This paper [pdf] addresses the impact new media tools have on different segments of the electoral process in the United States. Specifically, it looks at the impact new media has by providing information, influencing the news cycle and setting agendas, shaping public opinion, providing more fundraising opportunities, increasing political participation and youth voter turnout, and changing election results. This paper does so by drawing on systematic studies, data from the Pew Research Center, and case studies, specifically that of the 2008 Presidential Election. This analysis is unique in that it uses very current information, focusing on the 2008 election, as this was the first election in which new media was fully integrated into campaign strategies. It is also unique in that it analyzes several types of new media including social networks, blogging, campaign websites, and Internet fundraising. These findings suggest that new media does influence and shape the course of the electoral process in the United States through the six aspects of the electoral process presented in this paper.
Aronson, Elise D. (2012) “Cyber-Politics: How New Media has Revolutionized Electoral Politics in the United States,” Colgate Academic Review: Vol. 9, Article 7.
Interesting chat between statisticians on big data. From the Simply Statistics blog.
Participation is purposeful; it is intended to make a difference – to the participant, or to the world around them. People who take part in voluntary and community action are looking to fulfill this need. But local democracy has lost its sense of purpose. Politicians are seen as self-serving, local elections written off as a foregone conclusion and engagement is considered a cynical exercise in legitimising decisions already made.
It would be nice to think that social media could solve this problem, but I’m far from convinced. I do not dispute that it can be an excellent tool for engaging with certain groups, and making the business of government more open and transparent. But when people do not trust the messenger or the message, changing the medium is unlikely to make much difference.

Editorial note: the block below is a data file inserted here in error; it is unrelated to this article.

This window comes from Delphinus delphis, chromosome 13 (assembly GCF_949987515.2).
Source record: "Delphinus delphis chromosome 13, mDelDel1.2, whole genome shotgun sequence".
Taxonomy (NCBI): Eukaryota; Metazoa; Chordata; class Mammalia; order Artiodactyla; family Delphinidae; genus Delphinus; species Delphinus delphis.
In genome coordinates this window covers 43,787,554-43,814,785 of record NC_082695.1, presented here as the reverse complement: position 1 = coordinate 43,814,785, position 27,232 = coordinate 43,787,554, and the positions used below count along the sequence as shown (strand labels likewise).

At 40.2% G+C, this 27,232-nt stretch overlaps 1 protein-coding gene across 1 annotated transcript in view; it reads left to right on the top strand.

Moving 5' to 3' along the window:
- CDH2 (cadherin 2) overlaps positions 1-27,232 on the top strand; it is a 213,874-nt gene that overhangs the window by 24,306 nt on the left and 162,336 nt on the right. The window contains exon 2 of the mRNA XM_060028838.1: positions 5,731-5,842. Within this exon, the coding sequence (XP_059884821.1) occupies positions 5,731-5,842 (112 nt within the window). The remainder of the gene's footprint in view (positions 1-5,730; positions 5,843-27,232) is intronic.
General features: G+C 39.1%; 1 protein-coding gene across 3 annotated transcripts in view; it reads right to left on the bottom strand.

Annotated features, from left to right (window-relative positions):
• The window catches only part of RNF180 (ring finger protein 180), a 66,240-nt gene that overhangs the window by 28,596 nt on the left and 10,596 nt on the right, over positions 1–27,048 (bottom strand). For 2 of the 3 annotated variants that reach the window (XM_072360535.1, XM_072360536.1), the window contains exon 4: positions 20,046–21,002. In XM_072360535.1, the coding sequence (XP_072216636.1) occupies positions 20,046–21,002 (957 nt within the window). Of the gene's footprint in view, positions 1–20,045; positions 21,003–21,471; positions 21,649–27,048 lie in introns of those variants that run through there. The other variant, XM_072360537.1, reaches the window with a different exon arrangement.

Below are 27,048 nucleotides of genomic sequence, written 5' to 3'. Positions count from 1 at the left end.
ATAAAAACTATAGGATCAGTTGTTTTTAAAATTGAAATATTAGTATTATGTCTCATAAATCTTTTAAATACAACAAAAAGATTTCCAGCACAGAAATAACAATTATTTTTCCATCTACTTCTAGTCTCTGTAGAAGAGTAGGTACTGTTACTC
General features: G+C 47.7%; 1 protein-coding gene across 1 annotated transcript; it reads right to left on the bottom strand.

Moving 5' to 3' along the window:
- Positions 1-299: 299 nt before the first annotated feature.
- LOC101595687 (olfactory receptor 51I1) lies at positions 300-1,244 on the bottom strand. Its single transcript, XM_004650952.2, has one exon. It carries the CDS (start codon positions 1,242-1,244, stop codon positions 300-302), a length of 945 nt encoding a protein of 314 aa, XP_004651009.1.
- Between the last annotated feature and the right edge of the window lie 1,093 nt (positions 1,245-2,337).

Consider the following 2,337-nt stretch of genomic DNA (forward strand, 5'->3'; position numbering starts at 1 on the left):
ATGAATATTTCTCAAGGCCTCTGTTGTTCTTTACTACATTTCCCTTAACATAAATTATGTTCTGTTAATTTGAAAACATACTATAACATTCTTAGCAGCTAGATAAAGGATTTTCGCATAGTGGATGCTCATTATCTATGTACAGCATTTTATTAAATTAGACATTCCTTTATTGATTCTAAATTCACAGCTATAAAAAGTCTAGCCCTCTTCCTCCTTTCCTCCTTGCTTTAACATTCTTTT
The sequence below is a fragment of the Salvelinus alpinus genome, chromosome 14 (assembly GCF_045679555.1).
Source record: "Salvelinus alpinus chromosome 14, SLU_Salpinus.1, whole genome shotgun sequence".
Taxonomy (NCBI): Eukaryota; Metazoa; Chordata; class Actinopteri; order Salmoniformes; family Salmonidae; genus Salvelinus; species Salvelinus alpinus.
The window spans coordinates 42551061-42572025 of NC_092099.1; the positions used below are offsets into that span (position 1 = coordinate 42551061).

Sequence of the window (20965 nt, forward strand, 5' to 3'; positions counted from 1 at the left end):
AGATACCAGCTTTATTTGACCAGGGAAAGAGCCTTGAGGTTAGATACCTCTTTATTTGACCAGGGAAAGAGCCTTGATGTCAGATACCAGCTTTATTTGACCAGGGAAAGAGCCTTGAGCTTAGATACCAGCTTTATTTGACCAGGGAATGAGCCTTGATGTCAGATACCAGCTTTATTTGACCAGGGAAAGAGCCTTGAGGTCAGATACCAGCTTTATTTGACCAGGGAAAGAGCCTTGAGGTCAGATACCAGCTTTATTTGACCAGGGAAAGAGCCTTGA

Great discussion at the Guardian. Couldn’t agree more with the quote above.
Would sortition rule out government by the “best”? This question, too, can scarcely be considered with a straight face. We all know what Mark Twain said about Congressmen, and matters have not notably improved since. Besides, as Callenbach and Phillips write, “pure intelligence — if there is such a thing — is certainly not directly related to political wisdom. The only reasonable assumption is that both are broadly distributed through the population.
Great text by George Scialabba at the LA Review of Books. Personally, I’m a strong sympathiser of government by lot.
SurveyMonkey is inviting survey respondents to help predict the results of the next presidential elections in the US. Looks like an oversimplified version of prediction markets (pdf) for elections. For those who don’t know it, Marquis de Condorcet’s Jury Theorem, over 200 years old, was the starting point for all of this.